Copyright 2014 Hewlett-Packard Development Company, L.P. This work is licensed under a Creative Commons Attribution 3.0 Unported License. http://creativecommons.org/licenses/by/3.0/legalcode
Docs Publishing via AFS¶
We need to update the docs publishing pipeline to add features the doc team needs as well as provide a process that does not rely on Jenkins security and access principles since we have retired it.
Juno summit session: https://etherpad.openstack.org/p/summit-b301-ci-doc-automation
The current doc publishing process uses Zuul to FTP the results of doc builds to a Rackspace cloud site. Multiple versions of docs (eg, for releases or branches) are handled by publishing to a subdirectory of the destination. The publishing job for the nova developer documentation is configured to publish everything that appears in doc/build/html to developer/nova, so that content generated from the master branch appears at http://docs.openstack.org/developer/nova/. However, the doc build script detects if it is being run on a change that has merged to a stable branch and moves the output into a subdirectory before uploading. Therefore, havana documentation ends up in doc/build/html/havana, and the entire doc/build/html tree is still uploaded to developer/nova but since no content is present above the havana subdirectory, the documentation from the master branch is not touched, while the new havana docs appear at http://docs.openstack.org/developer/nova/havana/. Similar approaches may be used for other kinds of documentation builds.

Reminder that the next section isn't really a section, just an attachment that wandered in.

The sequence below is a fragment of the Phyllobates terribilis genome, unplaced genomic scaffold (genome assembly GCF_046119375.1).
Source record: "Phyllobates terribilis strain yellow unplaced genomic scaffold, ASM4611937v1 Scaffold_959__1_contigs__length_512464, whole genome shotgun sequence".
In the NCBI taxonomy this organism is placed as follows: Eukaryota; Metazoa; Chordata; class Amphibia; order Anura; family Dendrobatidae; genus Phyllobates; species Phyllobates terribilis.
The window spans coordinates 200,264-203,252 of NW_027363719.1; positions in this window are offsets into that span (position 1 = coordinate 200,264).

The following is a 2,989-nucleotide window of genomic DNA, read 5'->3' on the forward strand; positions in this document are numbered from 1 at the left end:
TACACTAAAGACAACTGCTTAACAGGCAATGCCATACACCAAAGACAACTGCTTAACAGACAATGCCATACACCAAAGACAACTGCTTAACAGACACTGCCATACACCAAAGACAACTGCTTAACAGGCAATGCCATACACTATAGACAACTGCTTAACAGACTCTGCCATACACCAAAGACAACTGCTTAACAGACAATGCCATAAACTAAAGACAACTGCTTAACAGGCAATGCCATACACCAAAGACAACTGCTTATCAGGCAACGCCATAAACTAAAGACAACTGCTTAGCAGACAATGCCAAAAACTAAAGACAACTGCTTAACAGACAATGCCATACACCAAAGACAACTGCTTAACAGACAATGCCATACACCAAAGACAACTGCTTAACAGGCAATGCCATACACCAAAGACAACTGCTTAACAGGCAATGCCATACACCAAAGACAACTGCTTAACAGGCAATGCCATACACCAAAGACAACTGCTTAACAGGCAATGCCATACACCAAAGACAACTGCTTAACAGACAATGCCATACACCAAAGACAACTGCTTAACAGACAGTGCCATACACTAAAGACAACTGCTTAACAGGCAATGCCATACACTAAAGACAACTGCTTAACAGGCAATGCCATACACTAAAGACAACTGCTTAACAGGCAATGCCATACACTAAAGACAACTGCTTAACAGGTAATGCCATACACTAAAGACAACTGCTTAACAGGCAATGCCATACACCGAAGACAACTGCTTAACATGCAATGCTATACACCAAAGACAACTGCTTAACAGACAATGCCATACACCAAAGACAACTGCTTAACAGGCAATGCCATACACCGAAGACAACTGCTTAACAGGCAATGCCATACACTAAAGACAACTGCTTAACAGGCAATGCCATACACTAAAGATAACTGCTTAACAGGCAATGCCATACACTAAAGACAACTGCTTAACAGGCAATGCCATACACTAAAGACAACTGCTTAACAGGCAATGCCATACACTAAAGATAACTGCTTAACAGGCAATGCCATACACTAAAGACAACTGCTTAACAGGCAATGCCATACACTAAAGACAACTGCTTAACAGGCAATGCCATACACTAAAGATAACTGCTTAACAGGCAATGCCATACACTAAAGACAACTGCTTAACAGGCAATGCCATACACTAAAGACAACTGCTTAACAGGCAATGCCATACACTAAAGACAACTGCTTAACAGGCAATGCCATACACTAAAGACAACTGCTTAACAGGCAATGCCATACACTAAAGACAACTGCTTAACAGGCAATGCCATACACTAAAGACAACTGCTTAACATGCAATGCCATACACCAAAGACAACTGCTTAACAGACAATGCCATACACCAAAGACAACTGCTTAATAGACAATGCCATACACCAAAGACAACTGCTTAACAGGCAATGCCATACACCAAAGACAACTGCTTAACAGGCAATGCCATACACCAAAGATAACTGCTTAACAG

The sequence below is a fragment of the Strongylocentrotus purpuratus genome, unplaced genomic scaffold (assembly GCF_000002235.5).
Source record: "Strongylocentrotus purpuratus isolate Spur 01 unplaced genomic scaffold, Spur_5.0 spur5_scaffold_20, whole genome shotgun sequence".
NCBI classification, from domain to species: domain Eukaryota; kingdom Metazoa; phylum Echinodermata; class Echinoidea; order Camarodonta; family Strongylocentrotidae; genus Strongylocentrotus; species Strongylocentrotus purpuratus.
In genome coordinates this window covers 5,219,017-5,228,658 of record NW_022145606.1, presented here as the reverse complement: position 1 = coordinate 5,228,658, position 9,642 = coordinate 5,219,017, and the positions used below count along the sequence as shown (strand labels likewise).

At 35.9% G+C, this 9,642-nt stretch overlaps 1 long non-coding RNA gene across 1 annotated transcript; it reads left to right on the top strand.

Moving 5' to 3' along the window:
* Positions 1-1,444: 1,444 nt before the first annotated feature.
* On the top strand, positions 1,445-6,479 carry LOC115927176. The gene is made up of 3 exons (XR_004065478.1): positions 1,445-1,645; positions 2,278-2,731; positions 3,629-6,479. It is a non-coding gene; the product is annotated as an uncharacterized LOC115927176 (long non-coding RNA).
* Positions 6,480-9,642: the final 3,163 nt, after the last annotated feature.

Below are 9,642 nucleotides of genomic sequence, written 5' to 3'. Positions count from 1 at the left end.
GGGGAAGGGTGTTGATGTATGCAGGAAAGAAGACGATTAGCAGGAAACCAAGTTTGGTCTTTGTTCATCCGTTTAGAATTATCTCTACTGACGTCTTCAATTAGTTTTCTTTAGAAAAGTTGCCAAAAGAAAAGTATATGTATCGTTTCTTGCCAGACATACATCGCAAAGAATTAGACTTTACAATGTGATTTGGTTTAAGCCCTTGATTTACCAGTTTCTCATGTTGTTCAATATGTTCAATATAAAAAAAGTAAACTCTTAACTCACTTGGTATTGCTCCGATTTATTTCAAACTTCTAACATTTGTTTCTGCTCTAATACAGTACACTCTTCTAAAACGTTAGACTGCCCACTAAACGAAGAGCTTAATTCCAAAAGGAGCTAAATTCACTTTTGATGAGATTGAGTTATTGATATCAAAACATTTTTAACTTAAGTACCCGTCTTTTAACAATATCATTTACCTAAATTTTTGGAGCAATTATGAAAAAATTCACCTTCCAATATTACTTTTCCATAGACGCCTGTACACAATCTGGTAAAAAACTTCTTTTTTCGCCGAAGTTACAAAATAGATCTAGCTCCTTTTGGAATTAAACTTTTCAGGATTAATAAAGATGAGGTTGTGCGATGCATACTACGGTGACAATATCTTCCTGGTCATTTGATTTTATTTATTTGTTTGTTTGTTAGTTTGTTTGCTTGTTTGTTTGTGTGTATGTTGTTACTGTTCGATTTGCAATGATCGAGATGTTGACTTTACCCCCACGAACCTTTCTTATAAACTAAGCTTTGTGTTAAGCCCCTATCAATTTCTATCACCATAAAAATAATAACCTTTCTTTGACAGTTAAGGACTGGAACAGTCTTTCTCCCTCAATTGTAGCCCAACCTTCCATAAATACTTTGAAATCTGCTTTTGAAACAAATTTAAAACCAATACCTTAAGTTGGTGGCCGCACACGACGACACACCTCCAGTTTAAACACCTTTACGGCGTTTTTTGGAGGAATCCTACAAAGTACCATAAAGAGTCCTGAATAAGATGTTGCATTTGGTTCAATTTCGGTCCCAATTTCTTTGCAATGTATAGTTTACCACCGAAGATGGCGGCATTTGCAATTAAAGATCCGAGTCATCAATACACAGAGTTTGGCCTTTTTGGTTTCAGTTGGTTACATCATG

Put another way, the docs jobs do not have a holistic view of the site to which they are publishing, but instead operate only within the context of one subdirectory and are expected not to interfere with jobs publishing to other locations in the same site.
The major drawback for the docs team is that this mechanism does not support automatically deleting a file when it has been removed from the documentation. Even if it is not linked internally, it may still remain in search engine indexes and users may find it.
The current system is also not atomic or concurrency safe, as multiple publishing jobs may be running at the same time, and using SCP or FTP to upload simultaneously. Nor is it easy to serve the content via HTTPS.